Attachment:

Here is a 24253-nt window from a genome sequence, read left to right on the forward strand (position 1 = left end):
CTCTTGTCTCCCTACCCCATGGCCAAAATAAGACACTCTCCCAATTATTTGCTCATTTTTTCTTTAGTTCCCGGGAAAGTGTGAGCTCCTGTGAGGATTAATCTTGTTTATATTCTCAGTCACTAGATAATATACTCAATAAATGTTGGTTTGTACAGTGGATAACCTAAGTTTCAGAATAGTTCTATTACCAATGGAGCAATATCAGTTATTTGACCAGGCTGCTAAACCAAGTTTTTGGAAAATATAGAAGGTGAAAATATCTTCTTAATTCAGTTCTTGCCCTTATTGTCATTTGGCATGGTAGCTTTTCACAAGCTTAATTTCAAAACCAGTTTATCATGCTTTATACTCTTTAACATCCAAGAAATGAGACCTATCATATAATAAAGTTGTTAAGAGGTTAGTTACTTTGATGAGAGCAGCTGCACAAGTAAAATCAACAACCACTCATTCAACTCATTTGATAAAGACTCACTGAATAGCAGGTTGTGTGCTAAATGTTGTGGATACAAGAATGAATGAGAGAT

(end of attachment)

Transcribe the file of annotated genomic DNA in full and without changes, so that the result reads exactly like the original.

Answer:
Here is a 24253-nt window from a genome sequence, read left to right on the forward strand (position 1 = left end):
CTCTTGTCTCCCTACCCCATGGCCAAAATAAGACACTCTCCCAATTATTTGCTCATTTTTTCTTTAGTTCCCGGGAAAGTGTGAGCTCCTGTGAGGATTAATCTTGTTTATATTCTCAGTCACTAGATAATATACTCAATAAATGTTGGTTTGTACAGTGGATAACCTAAGTTTCAGAATAGTTCTATTACCAATGGAGCAATATCAGTTATTTGACCAGGCTGCTAAACCAAGTTTTTGGAAAATATAGAAGGTGAAAATATCTTCTTAATTCAGTTCTTGCCCTTATTGTCATTTGGCATGGTAGCTTTTCACAAGCTTAATTTCAAAACCAGTTTATCATGCTTTATACTCTTTAACATCCAAGAAATGAGACCTATCATATAATAAAGTTGTTAAGAGGTTAGTTACTTTGATGAGAGCAGCTGCACAAGTAAAATCAACAACCACTCATTCAACTCATTTGATAAAGACTCACTGAATAGCAGGTTGTGTGCTAAATGTTGTGGATACAAGAATGAATGAGAGAT